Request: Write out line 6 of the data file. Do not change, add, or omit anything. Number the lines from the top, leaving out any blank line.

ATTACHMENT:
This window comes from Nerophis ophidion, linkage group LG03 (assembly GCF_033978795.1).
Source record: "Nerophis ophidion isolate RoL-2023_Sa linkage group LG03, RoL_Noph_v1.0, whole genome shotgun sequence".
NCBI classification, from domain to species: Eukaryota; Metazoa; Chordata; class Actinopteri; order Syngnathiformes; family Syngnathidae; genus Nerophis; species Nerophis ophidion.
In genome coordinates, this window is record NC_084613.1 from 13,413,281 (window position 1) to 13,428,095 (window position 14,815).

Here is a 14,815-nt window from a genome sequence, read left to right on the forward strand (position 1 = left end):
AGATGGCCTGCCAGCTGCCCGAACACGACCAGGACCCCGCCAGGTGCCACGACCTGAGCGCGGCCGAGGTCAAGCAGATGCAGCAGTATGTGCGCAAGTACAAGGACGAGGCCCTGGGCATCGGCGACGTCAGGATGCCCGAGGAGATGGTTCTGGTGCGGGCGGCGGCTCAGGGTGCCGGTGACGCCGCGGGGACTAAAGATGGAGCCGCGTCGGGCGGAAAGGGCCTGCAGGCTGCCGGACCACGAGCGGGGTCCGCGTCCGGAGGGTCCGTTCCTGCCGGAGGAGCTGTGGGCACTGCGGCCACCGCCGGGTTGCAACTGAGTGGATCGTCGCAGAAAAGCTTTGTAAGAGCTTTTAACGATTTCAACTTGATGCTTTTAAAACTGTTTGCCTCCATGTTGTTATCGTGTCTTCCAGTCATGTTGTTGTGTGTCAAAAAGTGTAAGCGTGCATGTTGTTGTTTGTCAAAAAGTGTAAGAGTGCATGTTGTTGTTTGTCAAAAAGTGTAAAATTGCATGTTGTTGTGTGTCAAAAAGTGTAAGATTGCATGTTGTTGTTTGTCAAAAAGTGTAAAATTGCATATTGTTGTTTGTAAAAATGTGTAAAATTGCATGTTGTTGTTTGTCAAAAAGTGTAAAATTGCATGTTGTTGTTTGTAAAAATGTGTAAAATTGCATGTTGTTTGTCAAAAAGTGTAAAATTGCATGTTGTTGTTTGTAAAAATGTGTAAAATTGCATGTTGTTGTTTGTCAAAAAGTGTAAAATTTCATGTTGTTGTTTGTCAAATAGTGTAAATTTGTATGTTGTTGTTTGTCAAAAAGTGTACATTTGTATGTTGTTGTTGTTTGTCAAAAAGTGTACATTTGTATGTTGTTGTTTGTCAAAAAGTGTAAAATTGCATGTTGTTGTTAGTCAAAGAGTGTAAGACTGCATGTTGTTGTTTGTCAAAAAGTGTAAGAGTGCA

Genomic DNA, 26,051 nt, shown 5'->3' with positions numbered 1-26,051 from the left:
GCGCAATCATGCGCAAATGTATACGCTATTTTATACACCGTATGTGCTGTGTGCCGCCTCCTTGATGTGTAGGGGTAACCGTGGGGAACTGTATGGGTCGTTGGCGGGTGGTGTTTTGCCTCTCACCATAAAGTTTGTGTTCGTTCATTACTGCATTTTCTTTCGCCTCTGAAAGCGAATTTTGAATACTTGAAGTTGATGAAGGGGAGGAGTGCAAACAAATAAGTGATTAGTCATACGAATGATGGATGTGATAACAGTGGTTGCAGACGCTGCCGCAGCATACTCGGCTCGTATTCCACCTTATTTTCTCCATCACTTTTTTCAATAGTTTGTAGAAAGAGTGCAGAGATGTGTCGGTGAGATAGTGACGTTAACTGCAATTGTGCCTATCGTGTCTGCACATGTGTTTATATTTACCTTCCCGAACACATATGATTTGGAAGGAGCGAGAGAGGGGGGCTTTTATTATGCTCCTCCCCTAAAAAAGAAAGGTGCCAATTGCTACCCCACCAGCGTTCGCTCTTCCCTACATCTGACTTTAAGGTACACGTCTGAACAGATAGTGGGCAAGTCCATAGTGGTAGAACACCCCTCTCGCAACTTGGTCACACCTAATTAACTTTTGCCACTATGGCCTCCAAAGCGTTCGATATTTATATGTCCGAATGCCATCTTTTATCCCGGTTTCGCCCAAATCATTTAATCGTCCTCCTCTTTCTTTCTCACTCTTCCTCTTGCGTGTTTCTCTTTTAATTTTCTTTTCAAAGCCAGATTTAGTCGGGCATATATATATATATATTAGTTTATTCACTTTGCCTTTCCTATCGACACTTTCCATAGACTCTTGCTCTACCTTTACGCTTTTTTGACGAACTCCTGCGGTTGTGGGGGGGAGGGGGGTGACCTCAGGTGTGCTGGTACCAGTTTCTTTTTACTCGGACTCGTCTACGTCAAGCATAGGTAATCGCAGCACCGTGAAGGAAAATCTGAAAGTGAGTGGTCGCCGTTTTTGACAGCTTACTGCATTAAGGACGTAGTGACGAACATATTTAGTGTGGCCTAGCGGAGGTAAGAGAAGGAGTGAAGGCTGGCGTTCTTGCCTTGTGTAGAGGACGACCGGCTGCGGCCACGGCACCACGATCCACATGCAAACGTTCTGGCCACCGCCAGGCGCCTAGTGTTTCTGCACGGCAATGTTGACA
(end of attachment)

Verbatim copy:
AGATGGCCTGCCAGCTGCCCGAACACGACCAGGACCCCGCCAGGTGCCACGACCTGAGCGCGGCCGAGGTCAAGCAGATGCAGCAGTATGTGCGCAAGTACAAGGACGAGGCCCTGGGCATCGGCGACGTCAGGATGCCCGAGGAGATGGTTCTGGTGCGGGCGGCGGCTCAGGGTGCCGGTGACGCCGCGGGGACTAAAGATGGAGCCGCGTCGGGCGGAAAGGGCCTGCAGGCTGCCGGACCACGAGCGGGGTCCGCGTCCGGAGGGTCCGTTCCTGCCGGAGGAGCTGTGGGCACTGCGGCCACCGCCGGGTTGCAACTGAGTGGATCGTCGCAGAAAAGCTTTGTAAGAGCTTTTAACGATTTCAACTTGATGCTTTTAAAACTGTTTGCCTCCATGTTGTTATCGTGTCTTCCAGTCATGTTGTTGTGTGTCAAAAAGTGTAAGCGTGCATGTTGTTGTTTGTCAAAAAGTGTAAGAGTGCATGTTGTTGTTTGTCAAAAAGTGTAAAATTGCATGTTGTTGTGTGTCAAAAAGTGTAAGATTGCATGTTGTTGTTTGTCAAAAAGTGTAAAATTGCATATTGTTGTTTGTAAAAATGTGTAAAATTGCATGTTGTTGTTTGTCAAAAAGTGTAAAATTGCATGTTGTTGTTTGTAAAAATGTGTAAAATTGCATGTTGTTTGTCAAAAAGTGTAAAATTGCATGTTGTTGTTTGTAAAAATGTGTAAAATTGCATGTTGTTGTTTGTCAAAAAGTGTAAAATTTCATGTTGTTGTTTGTCAAATAGTGTAAATTTGTATGTTGTTGTTTGTCAAAAAGTGTACATTTGTATGTTGTTGTTGTTTGTCAAAAAGTGTACATTTGTATGTTGTTGTTTGTCAAAAAGTGTAAAATTGCATGTTGTTGTTAGTCAAAGAGTGTAAGACTGCATGTTGTTGTTTGTCAAAAAGTGTAAGAGTGCA